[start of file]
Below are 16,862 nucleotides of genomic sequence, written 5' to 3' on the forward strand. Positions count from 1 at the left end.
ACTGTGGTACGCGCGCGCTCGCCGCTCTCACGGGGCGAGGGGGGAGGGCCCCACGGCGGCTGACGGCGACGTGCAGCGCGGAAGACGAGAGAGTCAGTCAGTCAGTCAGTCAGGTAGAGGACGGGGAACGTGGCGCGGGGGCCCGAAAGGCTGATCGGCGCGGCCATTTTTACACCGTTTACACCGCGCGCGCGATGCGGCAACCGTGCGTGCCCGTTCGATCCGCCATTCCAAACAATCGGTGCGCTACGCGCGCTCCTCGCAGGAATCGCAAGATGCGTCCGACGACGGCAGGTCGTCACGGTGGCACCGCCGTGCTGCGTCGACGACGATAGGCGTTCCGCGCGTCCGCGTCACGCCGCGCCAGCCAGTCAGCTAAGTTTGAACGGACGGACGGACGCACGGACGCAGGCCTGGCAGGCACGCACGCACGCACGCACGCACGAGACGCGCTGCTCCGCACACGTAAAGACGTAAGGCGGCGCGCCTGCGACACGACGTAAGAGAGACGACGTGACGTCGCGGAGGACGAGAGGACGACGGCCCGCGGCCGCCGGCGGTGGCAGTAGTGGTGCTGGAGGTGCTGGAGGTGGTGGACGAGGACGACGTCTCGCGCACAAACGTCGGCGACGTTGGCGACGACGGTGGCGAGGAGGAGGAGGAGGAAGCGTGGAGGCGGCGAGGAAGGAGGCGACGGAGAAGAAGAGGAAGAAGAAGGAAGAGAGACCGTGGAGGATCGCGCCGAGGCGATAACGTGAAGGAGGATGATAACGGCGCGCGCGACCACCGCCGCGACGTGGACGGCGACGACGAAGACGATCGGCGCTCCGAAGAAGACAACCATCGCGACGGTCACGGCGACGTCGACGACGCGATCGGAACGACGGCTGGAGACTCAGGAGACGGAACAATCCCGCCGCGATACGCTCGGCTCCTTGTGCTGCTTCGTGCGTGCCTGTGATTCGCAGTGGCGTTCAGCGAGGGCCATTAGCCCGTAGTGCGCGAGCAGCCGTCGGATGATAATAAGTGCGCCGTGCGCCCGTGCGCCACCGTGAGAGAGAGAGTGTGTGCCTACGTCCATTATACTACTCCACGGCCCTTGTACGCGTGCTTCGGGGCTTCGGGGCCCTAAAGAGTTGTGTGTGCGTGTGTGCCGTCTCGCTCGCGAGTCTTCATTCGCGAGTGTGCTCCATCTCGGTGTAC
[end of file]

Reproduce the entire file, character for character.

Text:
Below are 16,862 nucleotides of genomic sequence, written 5' to 3' on the forward strand. Positions count from 1 at the left end.
ACTGTGGTACGCGCGCGCTCGCCGCTCTCACGGGGCGAGGGGGGAGGGCCCCACGGCGGCTGACGGCGACGTGCAGCGCGGAAGACGAGAGAGTCAGTCAGTCAGTCAGTCAGGTAGAGGACGGGGAACGTGGCGCGGGGGCCCGAAAGGCTGATCGGCGCGGCCATTTTTACACCGTTTACACCGCGCGCGCGATGCGGCAACCGTGCGTGCCCGTTCGATCCGCCATTCCAAACAATCGGTGCGCTACGCGCGCTCCTCGCAGGAATCGCAAGATGCGTCCGACGACGGCAGGTCGTCACGGTGGCACCGCCGTGCTGCGTCGACGACGATAGGCGTTCCGCGCGTCCGCGTCACGCCGCGCCAGCCAGTCAGCTAAGTTTGAACGGACGGACGGACGCACGGACGCAGGCCTGGCAGGCACGCACGCACGCACGCACGCACGAGACGCGCTGCTCCGCACACGTAAAGACGTAAGGCGGCGCGCCTGCGACACGACGTAAGAGAGACGACGTGACGTCGCGGAGGACGAGAGGACGACGGCCCGCGGCCGCCGGCGGTGGCAGTAGTGGTGCTGGAGGTGCTGGAGGTGGTGGACGAGGACGACGTCTCGCGCACAAACGTCGGCGACGTTGGCGACGACGGTGGCGAGGAGGAGGAGGAGGAAGCGTGGAGGCGGCGAGGAAGGAGGCGACGGAGAAGAAGAGGAAGAAGAAGGAAGAGAGACCGTGGAGGATCGCGCCGAGGCGATAACGTGAAGGAGGATGATAACGGCGCGCGCGACCACCGCCGCGACGTGGACGGCGACGACGAAGACGATCGGCGCTCCGAAGAAGACAACCATCGCGACGGTCACGGCGACGTCGACGACGCGATCGGAACGACGGCTGGAGACTCAGGAGACGGAACAATCCCGCCGCGATACGCTCGGCTCCTTGTGCTGCTTCGTGCGTGCCTGTGATTCGCAGTGGCGTTCAGCGAGGGCCATTAGCCCGTAGTGCGCGAGCAGCCGTCGGATGATAATAAGTGCGCCGTGCGCCCGTGCGCCACCGTGAGAGAGAGAGTGTGTGCCTACGTCCATTATACTACTCCACGGCCCTTGTACGCGTGCTTCGGGGCTTCGGGGCCCTAAAGAGTTGTGTGTGCGTGTGTGCCGTCTCGCTCGCGAGTCTTCATTCGCGAGTGTGCTCCATCTCGGTGTAC